How to Build a Meaningful Family Photo Archive

How to Build a Meaningful Family Photo Archive

Large archives and libraries are great, but having a personal family photo archive is even more special. Learn how to build a family photo archive with these 6 steps.

I’m not a New Year’s resolution type of person, but this January 1, I decided to change that. Instead of trying to add another generation to my pedigree chart this year, I’ve focused on finding pictures of all my relatives to create a family photo archive. You can do the same thing by following these steps.  

1. Gather your tools

 
Prices on laptop computers and scanners are becoming very affordable. I’ve purchased a laptop with lots of memory and a scanner with a letter-size bed that fits into a small suitcase. It’s perfect for taking along on family visits to copy photographs. You could use a digital camera and a tripod, but I’ve had better luck scanning. Ask your friends family what they use or visit a store in-person to try out technology for yourself. 
 
 

2. Contact family

 
My aunts and uncles have passed on, so I’ve chatted with cousins about heirlooms and family stories, and I’ve dropped hints about their photos. Now it’s time to get serious. I’m going to call them and tell them about my endeavor. Hopefully, they’ll be excited about it and want to participate. A cousin said recently, “I only see you at funerals.” That’s got to change.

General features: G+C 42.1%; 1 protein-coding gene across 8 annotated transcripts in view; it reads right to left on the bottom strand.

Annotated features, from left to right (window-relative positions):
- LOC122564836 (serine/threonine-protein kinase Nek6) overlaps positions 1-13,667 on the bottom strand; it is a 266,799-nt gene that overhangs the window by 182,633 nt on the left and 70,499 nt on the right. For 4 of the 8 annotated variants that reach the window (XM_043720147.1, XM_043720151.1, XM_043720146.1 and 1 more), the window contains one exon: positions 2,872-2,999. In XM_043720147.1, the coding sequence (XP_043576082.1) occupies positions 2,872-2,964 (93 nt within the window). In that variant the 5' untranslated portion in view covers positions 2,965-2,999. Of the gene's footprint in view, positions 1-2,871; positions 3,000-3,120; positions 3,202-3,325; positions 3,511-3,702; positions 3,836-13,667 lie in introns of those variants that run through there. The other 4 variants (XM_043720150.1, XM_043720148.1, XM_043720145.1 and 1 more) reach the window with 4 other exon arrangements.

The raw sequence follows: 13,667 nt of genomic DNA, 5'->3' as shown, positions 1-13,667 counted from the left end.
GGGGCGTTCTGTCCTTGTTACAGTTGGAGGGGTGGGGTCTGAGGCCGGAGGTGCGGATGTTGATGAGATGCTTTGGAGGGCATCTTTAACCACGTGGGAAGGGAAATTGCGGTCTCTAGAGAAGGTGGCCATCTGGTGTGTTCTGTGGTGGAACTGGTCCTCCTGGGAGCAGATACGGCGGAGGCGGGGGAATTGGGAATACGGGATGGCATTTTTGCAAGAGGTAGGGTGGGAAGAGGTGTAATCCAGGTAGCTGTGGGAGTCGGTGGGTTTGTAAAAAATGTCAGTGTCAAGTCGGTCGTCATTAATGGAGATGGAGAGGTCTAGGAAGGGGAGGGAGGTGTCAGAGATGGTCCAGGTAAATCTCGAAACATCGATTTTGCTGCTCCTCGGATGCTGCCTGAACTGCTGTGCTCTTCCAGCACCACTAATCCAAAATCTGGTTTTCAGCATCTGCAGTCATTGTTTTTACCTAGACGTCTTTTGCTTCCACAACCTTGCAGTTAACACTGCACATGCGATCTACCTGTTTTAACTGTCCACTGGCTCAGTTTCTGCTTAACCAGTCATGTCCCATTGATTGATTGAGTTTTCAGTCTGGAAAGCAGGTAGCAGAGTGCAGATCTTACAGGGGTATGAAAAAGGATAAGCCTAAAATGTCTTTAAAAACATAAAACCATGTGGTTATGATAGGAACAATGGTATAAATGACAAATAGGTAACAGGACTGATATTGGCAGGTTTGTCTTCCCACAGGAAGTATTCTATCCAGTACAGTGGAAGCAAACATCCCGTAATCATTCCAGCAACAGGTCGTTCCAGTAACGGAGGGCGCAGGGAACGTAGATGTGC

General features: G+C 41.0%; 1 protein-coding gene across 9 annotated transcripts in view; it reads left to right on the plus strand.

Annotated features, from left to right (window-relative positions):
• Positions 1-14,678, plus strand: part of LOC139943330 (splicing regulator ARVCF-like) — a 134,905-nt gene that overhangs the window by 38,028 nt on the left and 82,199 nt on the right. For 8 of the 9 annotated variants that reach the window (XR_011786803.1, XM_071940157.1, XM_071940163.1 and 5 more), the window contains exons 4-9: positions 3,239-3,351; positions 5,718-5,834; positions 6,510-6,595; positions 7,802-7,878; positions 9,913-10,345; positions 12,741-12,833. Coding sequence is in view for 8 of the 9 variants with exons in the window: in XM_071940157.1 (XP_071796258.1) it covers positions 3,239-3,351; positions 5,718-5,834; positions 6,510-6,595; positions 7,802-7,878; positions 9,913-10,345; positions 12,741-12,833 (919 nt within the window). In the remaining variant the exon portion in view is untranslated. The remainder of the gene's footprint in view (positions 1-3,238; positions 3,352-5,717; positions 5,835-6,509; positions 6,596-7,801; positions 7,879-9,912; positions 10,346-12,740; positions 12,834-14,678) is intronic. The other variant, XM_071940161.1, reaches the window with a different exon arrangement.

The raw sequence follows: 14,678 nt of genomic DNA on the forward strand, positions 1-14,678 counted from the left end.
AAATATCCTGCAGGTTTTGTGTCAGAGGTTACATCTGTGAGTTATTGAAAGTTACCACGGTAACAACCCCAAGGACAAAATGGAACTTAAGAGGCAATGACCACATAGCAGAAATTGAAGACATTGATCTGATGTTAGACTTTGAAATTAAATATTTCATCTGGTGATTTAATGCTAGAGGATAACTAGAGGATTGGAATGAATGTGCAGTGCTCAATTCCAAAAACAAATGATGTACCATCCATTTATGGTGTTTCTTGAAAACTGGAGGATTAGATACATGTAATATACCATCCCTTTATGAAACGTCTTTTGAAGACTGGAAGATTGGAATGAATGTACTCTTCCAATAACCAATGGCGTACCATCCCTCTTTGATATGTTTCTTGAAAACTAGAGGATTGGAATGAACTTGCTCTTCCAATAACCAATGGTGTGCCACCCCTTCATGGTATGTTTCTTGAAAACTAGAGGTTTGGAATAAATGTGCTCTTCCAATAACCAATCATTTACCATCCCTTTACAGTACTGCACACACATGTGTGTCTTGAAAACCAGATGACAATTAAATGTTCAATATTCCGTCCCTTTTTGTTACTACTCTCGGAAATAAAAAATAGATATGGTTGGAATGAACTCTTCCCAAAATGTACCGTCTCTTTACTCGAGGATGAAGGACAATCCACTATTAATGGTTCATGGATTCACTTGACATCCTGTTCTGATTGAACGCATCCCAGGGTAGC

3. Collect images

 
With my laptop and scanner in tow, I plan to visit each person on my list and scan his or her photos. Any photo software will do the job. On a printout of my family tree, I’ll highlight each person contacted in one color, and annotate the tree to show who I’ve acquired pictures of. For me, an important part of this task is getting relatives to sign a release form that allows me to use their pictures in publications. To use professional photos that are still under copyright, I’ll have to obtain permission from the original photographer. For information on copyright, download Copyright Law for Genealogy.
 
 

4. Scan your images 

 
Save each image as a high-resolution (at least 300 dpi) file in TIF format for preservation and printing purposes. For extensive help scanning, consult Digitize Your Family History OnDemand Webinar. Each digital file should identify the person in the photo, a date (if known), who owns the original and any other information related to the picture. 
 
 

5. Share your family archive by making CDs

 
Options for sharing photos range from printing copies to posting them on the web. I’ll produce CDs of each cousin’s collection and later create a photo book for myself using Shutterfly
 
 

6. Don’t forget to print

 

One thing is for sure. The images won’t just stay on my computer. I love looking at photographs in hand more than on a screen. Printing family pictures is a cinch with a photo printer such as the ones from Epson or Canon. Look for one that uses preservation-quality inks and papers.

This may take a lot longer than a year, but it’s a resolution I intend to keep. I’m sure my cousins will have great stories to tell, and might even have family history artifacts and papers they’ve overlooked. These discoveries could solve some of the problems on my pedigree chart. It’s going to be a fun 12 months of looking at family pictures. <!–

4. Don’t laminate.–>

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